As time passed, the brothers became known among the leading millers of Ontario and within three years they had acquired most of the cultivated land from Lake Simcoe to Lake Ontario.

Thomas Nicholson Gibbs; photograph from Library and Archives Canada
Thomas Nicholson Gibbs; photograph from Library and Archives Canada

When the first village council was elected in 1850, Thomas Gibbs was named Oshawa’s first Reeve.  He tried moving into Canadian politics in 1855 when he ran for the North Ontario riding but was easily defeated.  However, Thomas ran for the South Ontario riding in 1867 and won by a surprisingly large majority.  There were strong suspicions that the vote had been fixed or that the voters had been bribed but it could not be proven, and Thomas sat as a Member of Parliament until 1874, even serving in Sir John A. Macdonald’s cabinet.

William’s political career was much like that of his older brother.  In 1855 he was elected Reeve of Oshawa and, Deputy Reeve of Whitby.  In the same year he held the position of Warden for North Ontario County until 1879 when he was elected as Oshawa first Mayor.

William Henry Gibbs; photograph from the Oshawa Community Archives Collection
William Henry Gibbs; photograph from the Oshawa Community Archives Collection

In 1865 when the Warren family when bankrupt, the Gibbs brothers acquired all of the Warren assets. Now the brothers owned the Warren Mill, two distilleries, an estate called Prospect Park, the Western Bank, and other Warren property and workshops along King Street West.

Under their management, the Western Bank quickly became a strong financial institution, and together they established the Ontario Loan and Savings Company which helped get many Oshawa industries off the ground.

Thomas played a major role in opening the Simcoe Street United Church in 1867.

After this long period of prosperity and happiness, the Gibbs milling business suffered a fatal blow.  The price of the Gibbs main crop, barley, was falling and they had at least two thousand bushels on their hands.  It was decided to send the barley to New York where the demand was still good but, the winter came early and froze their ships in the Erie Canal.  The barley was ruined so it was shipped to England as cattle feed and the Gibbs did not receive a cent in return.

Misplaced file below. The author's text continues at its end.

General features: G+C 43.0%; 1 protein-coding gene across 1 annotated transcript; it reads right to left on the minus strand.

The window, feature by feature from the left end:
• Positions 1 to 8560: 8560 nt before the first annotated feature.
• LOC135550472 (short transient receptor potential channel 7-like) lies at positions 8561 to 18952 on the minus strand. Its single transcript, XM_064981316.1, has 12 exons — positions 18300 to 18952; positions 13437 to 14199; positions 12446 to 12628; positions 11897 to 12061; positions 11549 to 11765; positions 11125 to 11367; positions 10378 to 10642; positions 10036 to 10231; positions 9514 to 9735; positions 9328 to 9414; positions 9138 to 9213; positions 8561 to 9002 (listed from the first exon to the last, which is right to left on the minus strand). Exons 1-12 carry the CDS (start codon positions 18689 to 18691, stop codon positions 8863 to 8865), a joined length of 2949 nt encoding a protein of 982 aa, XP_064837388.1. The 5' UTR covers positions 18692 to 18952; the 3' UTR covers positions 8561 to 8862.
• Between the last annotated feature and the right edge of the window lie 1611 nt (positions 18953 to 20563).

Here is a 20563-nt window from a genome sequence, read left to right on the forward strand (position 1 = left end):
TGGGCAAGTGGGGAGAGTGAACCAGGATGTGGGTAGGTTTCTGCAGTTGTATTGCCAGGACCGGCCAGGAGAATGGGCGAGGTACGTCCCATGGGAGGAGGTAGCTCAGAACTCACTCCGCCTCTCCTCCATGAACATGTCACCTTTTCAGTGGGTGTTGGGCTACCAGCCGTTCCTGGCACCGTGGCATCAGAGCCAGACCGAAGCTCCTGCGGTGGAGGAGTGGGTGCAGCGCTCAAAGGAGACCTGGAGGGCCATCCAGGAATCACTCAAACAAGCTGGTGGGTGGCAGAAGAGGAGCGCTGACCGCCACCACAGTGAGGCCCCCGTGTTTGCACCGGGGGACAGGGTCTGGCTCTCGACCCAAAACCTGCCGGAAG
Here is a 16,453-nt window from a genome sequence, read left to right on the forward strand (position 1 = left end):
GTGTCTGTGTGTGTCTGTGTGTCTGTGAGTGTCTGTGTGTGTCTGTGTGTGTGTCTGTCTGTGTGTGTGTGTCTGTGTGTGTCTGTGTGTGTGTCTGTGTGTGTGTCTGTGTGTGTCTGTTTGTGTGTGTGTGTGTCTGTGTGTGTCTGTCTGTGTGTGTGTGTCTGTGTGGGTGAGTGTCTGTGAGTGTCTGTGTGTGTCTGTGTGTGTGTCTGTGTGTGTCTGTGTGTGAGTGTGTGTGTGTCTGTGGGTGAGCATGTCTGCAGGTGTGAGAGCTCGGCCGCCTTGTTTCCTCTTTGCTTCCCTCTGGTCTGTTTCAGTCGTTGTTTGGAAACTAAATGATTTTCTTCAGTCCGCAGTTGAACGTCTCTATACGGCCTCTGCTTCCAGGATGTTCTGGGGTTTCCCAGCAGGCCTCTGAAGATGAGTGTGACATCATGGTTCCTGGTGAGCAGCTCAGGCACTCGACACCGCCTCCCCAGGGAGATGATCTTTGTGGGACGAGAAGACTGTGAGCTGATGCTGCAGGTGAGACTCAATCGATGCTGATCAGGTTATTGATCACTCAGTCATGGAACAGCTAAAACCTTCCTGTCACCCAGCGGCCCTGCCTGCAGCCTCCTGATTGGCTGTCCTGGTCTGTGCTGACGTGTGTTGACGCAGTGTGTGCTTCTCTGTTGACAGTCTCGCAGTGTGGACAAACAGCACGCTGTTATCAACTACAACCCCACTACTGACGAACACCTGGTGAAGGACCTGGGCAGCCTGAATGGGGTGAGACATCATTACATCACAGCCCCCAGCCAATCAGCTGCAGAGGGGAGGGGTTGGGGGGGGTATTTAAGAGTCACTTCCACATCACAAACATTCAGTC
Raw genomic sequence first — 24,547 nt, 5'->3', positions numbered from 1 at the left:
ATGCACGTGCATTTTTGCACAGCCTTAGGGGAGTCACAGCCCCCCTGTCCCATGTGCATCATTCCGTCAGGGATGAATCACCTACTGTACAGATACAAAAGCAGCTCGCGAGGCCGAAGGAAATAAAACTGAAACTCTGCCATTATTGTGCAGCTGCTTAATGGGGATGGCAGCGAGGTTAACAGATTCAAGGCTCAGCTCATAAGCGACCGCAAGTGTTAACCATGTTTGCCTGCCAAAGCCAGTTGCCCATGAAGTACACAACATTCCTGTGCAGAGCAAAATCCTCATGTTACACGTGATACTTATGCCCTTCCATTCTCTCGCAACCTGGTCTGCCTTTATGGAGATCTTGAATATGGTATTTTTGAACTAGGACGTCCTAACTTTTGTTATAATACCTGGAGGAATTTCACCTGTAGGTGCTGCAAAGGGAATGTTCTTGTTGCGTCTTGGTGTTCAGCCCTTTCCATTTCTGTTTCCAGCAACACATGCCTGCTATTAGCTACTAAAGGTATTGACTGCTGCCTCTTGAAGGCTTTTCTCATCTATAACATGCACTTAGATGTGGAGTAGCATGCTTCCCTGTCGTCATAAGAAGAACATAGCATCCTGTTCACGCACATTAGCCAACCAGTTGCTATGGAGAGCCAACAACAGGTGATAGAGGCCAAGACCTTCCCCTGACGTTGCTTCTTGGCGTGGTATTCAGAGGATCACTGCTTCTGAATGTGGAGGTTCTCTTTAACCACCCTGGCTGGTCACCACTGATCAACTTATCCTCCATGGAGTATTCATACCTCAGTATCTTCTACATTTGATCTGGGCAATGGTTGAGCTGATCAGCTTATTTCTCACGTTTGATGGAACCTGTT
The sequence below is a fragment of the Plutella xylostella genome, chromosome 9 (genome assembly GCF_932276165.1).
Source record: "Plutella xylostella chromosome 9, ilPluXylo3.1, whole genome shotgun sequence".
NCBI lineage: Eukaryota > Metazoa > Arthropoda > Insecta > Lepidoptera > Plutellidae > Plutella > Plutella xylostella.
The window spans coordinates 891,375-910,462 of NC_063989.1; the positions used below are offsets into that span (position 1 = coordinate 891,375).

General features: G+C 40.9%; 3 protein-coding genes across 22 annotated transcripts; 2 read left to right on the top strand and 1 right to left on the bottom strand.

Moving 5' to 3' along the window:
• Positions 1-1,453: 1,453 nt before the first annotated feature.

Thomas and William were forced to sell most of their property and only the Western Bank and the Ontario Loan and Savings Company were able to survive under the management of new owners.  Thomas died quietly in his home on April 7, 1883 at the age of sixty two.  William Gibbs moved away from Oshawa, taking the entire Gibbs family with him.  Both brothers are interred at Union Cemetery.¹

Today, Gibb Street is an east-west Regional Road, maintained by the Region of Durham. It is not clear why the ‘s’ was dropped, but Gibb Street has been named for these brothers.

I frequently refer to the County of Ontario Atlas when writing these posts, as it provides a glimpse of our city from almost 150 years ago.  Below is a snapshot from this 1877 map, with Gibbs Street circled.

From the 1877 County of Ontario Atlas
From the 1877 County of Ontario Atlas

You will see many streets that are still around today, and note Gibbs Street appears twice: the northern Gibbs Street is close to its current alignment.  The southern Gibbs Street today is St. Lawrence Street (which appears in the map where Fairbanks Street is today). The southern Gibbs Street is also surrounded by land owned by TN Gibbs.

It is unknown exactly when the street names changed, or when the ‘s’ was dropped from Gibbs Street.  A Fire Insurance Map from 1911 shows St. Lawrence and Gibbs (with the ‘s’) at its currently alignment, but by 1921, the City Directory shows Gibb without the ‘s’.  Much like how Phillip Murray Avenue adopted a second ‘l’ in its name, the reasons why Gibbs dropped the ‘s’ is unknown.  Perhaps it was a clerical error which has persisted.

011.6.1a-d; The Gibbs Brothers bed in the Henry House Bedroom
011.6.1a-d; The Gibbs Brothers bed in the Henry House Bedroom

Now, why do I talk about the Gibbs when I’m in the Henry House Bedroom?  The bed in the room was made by a furniture company owned by the Gibbs, and when talking about this artifact, a conversation about the brothers comes about.  I have also discussed Thomas Gibbs previously on this blog; a treasured artifact in our archival holdings is a letter that was sent to Gibbs by Prime Minister Sir John A. Macdonald.  For a history junkie, it doesn’t get any cooler than that.